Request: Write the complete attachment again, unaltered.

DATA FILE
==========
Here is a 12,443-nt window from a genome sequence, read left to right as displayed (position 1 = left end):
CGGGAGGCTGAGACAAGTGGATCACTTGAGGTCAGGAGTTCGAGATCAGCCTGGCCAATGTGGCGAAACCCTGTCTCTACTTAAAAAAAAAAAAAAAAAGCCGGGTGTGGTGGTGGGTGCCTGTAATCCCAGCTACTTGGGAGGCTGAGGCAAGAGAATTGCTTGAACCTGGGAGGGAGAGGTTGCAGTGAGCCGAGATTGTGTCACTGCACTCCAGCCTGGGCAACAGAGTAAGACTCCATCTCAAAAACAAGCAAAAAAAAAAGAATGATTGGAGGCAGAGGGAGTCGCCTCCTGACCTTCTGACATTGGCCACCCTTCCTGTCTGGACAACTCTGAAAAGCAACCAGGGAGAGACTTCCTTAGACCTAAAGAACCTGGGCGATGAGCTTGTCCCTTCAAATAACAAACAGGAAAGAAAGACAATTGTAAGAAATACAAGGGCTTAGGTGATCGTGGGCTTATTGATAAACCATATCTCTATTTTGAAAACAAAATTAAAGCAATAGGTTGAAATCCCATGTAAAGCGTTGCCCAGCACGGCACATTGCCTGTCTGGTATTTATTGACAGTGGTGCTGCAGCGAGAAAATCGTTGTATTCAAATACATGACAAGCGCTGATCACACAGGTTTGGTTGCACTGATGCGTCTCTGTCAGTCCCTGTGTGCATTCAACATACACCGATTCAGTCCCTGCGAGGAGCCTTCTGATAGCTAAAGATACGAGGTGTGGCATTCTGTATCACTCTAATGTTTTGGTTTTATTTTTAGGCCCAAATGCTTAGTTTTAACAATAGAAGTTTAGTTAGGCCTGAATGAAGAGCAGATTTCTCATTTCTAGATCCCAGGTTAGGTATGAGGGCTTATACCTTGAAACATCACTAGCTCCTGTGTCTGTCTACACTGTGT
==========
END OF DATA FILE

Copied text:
Here is a 12,443-nt window from a genome sequence, read left to right as displayed (position 1 = left end):
CGGGAGGCTGAGACAAGTGGATCACTTGAGGTCAGGAGTTCGAGATCAGCCTGGCCAATGTGGCGAAACCCTGTCTCTACTTAAAAAAAAAAAAAAAAAGCCGGGTGTGGTGGTGGGTGCCTGTAATCCCAGCTACTTGGGAGGCTGAGGCAAGAGAATTGCTTGAACCTGGGAGGGAGAGGTTGCAGTGAGCCGAGATTGTGTCACTGCACTCCAGCCTGGGCAACAGAGTAAGACTCCATCTCAAAAACAAGCAAAAAAAAAAGAATGATTGGAGGCAGAGGGAGTCGCCTCCTGACCTTCTGACATTGGCCACCCTTCCTGTCTGGACAACTCTGAAAAGCAACCAGGGAGAGACTTCCTTAGACCTAAAGAACCTGGGCGATGAGCTTGTCCCTTCAAATAACAAACAGGAAAGAAAGACAATTGTAAGAAATACAAGGGCTTAGGTGATCGTGGGCTTATTGATAAACCATATCTCTATTTTGAAAACAAAATTAAAGCAATAGGTTGAAATCCCATGTAAAGCGTTGCCCAGCACGGCACATTGCCTGTCTGGTATTTATTGACAGTGGTGCTGCAGCGAGAAAATCGTTGTATTCAAATACATGACAAGCGCTGATCACACAGGTTTGGTTGCACTGATGCGTCTCTGTCAGTCCCTGTGTGCATTCAACATACACCGATTCAGTCCCTGCGAGGAGCCTTCTGATAGCTAAAGATACGAGGTGTGGCATTCTGTATCACTCTAATGTTTTGGTTTTATTTTTAGGCCCAAATGCTTAGTTTTAACAATAGAAGTTTAGTTAGGCCTGAATGAAGAGCAGATTTCTCATTTCTAGATCCCAGGTTAGGTATGAGGGCTTATACCTTGAAACATCACTAGCTCCTGTGTCTGTCTACACTGTGT